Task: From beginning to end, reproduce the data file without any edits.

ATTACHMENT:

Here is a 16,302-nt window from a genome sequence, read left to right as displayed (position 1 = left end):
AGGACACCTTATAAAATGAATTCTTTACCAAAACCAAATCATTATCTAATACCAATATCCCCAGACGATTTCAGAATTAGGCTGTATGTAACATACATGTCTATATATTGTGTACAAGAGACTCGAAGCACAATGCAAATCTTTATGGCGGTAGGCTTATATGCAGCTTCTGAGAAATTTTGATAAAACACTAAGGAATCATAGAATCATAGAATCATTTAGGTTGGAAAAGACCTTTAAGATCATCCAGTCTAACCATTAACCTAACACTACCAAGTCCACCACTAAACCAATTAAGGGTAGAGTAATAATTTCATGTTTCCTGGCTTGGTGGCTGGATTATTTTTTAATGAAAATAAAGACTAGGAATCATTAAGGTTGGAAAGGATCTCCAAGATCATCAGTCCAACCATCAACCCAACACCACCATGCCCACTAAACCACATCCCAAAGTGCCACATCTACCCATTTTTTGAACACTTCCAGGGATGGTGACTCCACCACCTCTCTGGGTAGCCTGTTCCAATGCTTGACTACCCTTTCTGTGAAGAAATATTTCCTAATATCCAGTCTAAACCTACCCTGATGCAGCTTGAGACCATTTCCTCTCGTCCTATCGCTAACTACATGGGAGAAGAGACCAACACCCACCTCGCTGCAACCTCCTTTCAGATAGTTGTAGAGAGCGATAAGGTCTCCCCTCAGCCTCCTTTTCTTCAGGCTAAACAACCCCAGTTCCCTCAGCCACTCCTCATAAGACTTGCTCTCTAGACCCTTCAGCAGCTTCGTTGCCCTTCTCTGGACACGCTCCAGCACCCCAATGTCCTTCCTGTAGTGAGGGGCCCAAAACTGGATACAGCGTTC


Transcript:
Here is a 16,302-nt window from a genome sequence, read left to right as displayed (position 1 = left end):
AGGACACCTTATAAAATGAATTCTTTACCAAAACCAAATCATTATCTAATACCAATATCCCCAGACGATTTCAGAATTAGGCTGTATGTAACATACATGTCTATATATTGTGTACAAGAGACTCGAAGCACAATGCAAATCTTTATGGCGGTAGGCTTATATGCAGCTTCTGAGAAATTTTGATAAAACACTAAGGAATCATAGAATCATAGAATCATTTAGGTTGGAAAAGACCTTTAAGATCATCCAGTCTAACCATTAACCTAACACTACCAAGTCCACCACTAAACCAATTAAGGGTAGAGTAATAATTTCATGTTTCCTGGCTTGGTGGCTGGATTATTTTTTAATGAAAATAAAGACTAGGAATCATTAAGGTTGGAAAGGATCTCCAAGATCATCAGTCCAACCATCAACCCAACACCACCATGCCCACTAAACCACATCCCAAAGTGCCACATCTACCCATTTTTTGAACACTTCCAGGGATGGTGACTCCACCACCTCTCTGGGTAGCCTGTTCCAATGCTTGACTACCCTTTCTGTGAAGAAATATTTCCTAATATCCAGTCTAAACCTACCCTGATGCAGCTTGAGACCATTTCCTCTCGTCCTATCGCTAACTACATGGGAGAAGAGACCAACACCCACCTCGCTGCAACCTCCTTTCAGATAGTTGTAGAGAGCGATAAGGTCTCCCCTCAGCCTCCTTTTCTTCAGGCTAAACAACCCCAGTTCCCTCAGCCACTCCTCATAAGACTTGCTCTCTAGACCCTTCAGCAGCTTCGTTGCCCTTCTCTGGACACGCTCCAGCACCCCAATGTCCTTCCTGTAGTGAGGGGCCCAAAACTGGATACAGCGTTC